Eating berries and grapefruit can lower a man’s risk of Parkinson’s, says study
LOS ANGELES, April 6 — Gentlemen, you may want to up your intake of berries, tea, apples and eggplants as a recent study has found that a diet high in flavonoids can help protect against brain diseases like Parkinson’s.
Flavonoids are found in many plant-based foods and drinks with yellow, purple, orange and red skins such as eggplants, blackcurrants, blackberries, grapefruits and dark beans.
Over a 20-year period, researchers from Harvard University and the University of East Anglia in the UK followed 130,000 men and women, 800 of whom developed Parkinson’s disease, a disorder of the brain that leads to shaking, difficulty walking, movement and coordination. The disease most often develops after the age of 50.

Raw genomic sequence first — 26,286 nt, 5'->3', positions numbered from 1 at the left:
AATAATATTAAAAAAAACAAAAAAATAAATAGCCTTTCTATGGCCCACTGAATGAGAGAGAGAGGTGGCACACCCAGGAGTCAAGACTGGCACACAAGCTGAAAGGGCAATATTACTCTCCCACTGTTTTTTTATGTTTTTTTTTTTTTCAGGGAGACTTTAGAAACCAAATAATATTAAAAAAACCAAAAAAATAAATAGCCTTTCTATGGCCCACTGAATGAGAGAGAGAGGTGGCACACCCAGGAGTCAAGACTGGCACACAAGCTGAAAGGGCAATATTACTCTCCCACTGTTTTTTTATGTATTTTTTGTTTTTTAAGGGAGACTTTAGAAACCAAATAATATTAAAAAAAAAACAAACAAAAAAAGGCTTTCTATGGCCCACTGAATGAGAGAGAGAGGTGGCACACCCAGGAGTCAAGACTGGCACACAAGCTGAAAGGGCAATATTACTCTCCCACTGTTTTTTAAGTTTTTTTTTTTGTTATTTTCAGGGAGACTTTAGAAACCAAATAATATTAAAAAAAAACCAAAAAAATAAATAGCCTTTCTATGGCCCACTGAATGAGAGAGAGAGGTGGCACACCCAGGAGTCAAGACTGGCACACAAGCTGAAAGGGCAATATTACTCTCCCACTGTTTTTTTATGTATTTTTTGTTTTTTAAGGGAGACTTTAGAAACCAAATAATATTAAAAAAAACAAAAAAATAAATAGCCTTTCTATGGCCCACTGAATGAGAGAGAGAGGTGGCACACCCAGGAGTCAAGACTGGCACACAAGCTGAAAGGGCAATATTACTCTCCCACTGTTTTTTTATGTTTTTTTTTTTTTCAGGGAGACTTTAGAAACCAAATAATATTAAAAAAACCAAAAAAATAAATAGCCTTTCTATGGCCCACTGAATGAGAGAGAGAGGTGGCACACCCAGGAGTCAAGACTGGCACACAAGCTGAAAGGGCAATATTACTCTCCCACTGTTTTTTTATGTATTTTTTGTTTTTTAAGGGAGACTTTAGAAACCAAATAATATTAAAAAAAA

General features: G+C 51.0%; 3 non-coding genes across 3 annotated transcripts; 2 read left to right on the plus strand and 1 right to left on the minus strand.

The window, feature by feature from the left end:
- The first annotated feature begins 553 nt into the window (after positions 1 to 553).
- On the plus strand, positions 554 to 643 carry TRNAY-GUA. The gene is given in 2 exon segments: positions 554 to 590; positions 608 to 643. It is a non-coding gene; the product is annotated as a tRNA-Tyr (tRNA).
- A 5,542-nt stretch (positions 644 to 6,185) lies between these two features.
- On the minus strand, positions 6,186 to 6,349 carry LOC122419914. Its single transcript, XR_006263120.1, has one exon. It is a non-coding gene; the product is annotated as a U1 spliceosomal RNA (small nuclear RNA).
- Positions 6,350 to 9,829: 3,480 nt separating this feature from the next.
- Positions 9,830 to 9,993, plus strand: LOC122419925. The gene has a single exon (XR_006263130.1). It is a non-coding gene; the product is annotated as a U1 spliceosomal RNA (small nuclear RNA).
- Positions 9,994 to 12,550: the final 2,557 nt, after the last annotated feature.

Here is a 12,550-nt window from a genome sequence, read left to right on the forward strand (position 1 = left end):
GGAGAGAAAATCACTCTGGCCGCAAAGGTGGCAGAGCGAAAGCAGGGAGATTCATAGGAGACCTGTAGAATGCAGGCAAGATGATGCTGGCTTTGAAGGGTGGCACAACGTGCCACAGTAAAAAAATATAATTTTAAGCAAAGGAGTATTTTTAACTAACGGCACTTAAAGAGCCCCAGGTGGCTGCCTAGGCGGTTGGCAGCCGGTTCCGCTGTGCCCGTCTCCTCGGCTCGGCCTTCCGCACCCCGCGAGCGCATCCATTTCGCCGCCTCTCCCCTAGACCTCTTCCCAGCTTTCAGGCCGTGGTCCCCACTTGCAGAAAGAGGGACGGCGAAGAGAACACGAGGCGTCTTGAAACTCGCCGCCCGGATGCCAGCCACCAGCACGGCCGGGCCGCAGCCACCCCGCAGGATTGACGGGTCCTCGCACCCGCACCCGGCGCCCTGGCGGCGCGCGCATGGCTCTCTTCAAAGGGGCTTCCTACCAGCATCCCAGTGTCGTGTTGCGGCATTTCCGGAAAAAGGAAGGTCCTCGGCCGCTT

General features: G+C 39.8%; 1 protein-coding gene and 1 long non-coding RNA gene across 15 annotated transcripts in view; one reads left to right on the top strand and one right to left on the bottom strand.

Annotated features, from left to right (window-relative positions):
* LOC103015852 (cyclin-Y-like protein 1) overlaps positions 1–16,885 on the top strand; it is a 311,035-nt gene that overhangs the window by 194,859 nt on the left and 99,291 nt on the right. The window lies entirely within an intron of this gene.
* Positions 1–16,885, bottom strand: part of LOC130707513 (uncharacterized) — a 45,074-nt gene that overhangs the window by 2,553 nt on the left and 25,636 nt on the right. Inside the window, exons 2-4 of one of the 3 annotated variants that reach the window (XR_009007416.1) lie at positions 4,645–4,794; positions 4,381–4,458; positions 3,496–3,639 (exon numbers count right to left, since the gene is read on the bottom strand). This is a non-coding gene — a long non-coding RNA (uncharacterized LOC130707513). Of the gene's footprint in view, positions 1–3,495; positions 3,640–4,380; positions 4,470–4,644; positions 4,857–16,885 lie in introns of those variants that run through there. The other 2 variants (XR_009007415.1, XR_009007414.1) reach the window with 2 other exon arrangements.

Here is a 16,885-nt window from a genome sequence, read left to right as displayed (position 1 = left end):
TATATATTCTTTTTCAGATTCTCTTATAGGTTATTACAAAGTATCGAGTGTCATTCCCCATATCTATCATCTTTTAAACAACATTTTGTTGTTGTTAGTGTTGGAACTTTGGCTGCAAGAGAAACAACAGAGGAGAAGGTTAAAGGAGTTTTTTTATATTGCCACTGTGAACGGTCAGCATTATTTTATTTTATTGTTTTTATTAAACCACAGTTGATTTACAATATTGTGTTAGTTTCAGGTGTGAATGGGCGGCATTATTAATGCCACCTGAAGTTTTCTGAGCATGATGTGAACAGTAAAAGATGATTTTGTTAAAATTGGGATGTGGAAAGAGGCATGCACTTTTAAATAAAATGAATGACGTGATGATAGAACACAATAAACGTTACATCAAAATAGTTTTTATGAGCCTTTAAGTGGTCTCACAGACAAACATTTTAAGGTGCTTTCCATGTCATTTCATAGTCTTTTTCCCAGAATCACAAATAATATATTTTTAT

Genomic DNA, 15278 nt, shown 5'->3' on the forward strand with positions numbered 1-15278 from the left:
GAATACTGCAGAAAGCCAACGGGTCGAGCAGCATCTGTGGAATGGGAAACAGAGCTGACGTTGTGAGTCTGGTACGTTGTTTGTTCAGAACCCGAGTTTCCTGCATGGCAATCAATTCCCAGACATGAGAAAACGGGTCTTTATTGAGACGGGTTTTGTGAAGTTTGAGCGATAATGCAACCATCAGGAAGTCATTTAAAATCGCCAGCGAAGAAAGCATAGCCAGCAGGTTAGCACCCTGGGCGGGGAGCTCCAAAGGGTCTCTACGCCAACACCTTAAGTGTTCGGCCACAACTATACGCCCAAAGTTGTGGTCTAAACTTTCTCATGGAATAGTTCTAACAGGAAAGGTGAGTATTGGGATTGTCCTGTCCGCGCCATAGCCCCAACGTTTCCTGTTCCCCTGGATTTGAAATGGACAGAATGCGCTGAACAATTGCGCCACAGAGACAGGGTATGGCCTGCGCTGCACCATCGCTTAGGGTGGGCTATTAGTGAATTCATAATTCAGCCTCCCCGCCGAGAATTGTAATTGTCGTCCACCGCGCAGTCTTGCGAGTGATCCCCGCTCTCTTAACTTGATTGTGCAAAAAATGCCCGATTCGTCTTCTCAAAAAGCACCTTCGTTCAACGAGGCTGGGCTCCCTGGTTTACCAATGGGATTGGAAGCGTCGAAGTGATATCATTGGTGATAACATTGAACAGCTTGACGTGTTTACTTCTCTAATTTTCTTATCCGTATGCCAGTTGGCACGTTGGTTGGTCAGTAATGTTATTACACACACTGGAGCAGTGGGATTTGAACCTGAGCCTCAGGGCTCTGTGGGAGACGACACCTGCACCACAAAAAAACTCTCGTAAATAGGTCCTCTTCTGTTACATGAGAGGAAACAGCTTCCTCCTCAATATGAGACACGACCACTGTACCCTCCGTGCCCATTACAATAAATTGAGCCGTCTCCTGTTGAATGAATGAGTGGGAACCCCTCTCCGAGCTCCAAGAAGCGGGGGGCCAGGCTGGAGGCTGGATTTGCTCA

After analysing their diets, researchers found that men who ate the most flavonoids were shown to be 40 per cent less likely to develop the disease than those who ate the least. The major sources of flavonoid-rich foods in the study included tea, berry fruits, apples, red wine, oranges and orange juice.
Interestingly, no such link was noticeable for the female participants.
The large-scale study was published April 4 in the journal Neurology and adds to the growing body of evidence that regular consumption of flavonoid-rich foods can offer a range of health benefits.
Other studies have also shown that the plant-based compounds can help protect against conditions like heart disease, hypertension, cancer and dementia.
Another study published in Stroke: Journal of the American Heart Association earlier this year found that the flavonoids in citrus fruits — particularly oranges and grapefruits — may lower a woman’s risk of stroke. — AFP/Relaxnews